The relations between the two sides thawed as the Syrian opposition groups were defeated militarily and when Ismail Haniyeh, the chief of Hamas’ politburo, visited Lebanon in September 2020 and was received by Nasrallah.
“The party is working to restore ties between Hamas and the Syrian regime,” the source close to Hezbollah said.
Saleh al-Arouri, a top Hamas military leader, has been living in the southern suburbs of Beirut, a Hezbollah stronghold, in recent years.
Naim Kassem, Hezbollah’s no. 2 man, visited Hamas’ offices in Beirut on Saturday, May 15, to reassure the leaders of the Palestinian Islamist movement that the “resistance” stands by their side.
“What is currently taking place comes in the framework of restoring and reinforcing the ties between Hamas and Hezbollah,” the source said.
“This is further proof that the resistance is here to stay, and it will remain the only option in the face of the Zionist occupier,” he added.
For Hezbollah, the Hamas missiles that hit Tel Aviv were a political message to Iran, stressing the movement’s alignment with the axis of resistance.
According to the source close to Hezbollah, Haniyeh had sent a letter to the supreme leader of the Islamic Republic just before the outbreak of the fighting with Israel.
“There are differences within Hamas itself. Some [of the movement’s leaders] believe that banking on Iran is a pragmatic rather than a strategic choice, given the absence of any alternative and in light of the pressure facing Hamas from the Palestine Liberation Organization and several Arab countries,” a source close to Hamas said.
The war in the Gaza Strip is unfolding against the backdrop of ongoing negotiations on several fronts: between the United States and Iran in Vienna, and between Riyadh and Tehran in Baghdad.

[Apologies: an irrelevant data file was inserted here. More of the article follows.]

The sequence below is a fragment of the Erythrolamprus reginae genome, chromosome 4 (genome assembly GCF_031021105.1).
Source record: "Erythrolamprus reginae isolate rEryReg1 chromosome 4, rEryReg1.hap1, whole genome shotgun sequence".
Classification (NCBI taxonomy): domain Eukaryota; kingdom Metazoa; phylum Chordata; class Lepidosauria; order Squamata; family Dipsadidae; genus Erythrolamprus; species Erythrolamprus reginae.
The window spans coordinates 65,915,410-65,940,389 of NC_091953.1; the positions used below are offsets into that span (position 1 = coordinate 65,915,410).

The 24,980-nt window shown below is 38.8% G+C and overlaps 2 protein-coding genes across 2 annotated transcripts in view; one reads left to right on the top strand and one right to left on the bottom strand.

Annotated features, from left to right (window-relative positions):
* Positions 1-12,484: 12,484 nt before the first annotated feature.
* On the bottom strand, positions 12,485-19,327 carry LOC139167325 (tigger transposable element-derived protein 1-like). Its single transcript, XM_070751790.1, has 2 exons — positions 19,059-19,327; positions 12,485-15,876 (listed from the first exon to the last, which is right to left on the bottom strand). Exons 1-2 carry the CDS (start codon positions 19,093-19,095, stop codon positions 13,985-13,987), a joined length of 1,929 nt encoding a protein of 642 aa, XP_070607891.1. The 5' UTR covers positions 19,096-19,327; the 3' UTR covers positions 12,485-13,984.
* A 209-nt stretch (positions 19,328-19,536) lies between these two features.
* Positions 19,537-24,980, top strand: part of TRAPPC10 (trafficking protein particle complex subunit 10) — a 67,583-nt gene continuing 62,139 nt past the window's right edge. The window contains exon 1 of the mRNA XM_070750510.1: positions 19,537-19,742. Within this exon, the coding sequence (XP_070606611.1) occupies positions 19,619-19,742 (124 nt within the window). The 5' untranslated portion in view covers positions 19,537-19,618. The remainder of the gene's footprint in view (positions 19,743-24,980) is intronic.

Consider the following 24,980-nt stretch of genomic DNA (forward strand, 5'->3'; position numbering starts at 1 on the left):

Iran’s detractors accuse it of seeking to use the Hamas card in the talks with Washington.
An Arab diplomat, speaking on condition of anonymity, said, “The movement does not follow Iran with blind obedience, as it is also affiliated with Egypt, Turkey and Qatar.”
From Hezbollah’s point of view, Hamas has no choice but to fully rally around the axis of resistance if it wishes to stand up to Israel.
The fact that the Palestinian cause is retaking center stage in Lebanon and elsewhere is also playing into the hands of the Shiite party. It comes as a great reminder of the core of the party’s rhetoric, placing it in a more comfortable position on the Lebanese and regional levels.
This article was originally published in French in L'Orient-Le Jour. Translation by Sahar Ghoussoub.
On Thursday, May 13, Lebanon held its breath when three missiles were fired from the country’s south into Israel.Tension subsided when it was later paradoxically revealed that there was a will among Lebanese political parties, notably Hezbollah, to remain on the sidelines of the Israeli-Palestinian conflict for the time being.
The firing of rockets was merely a show of solidarity on the part...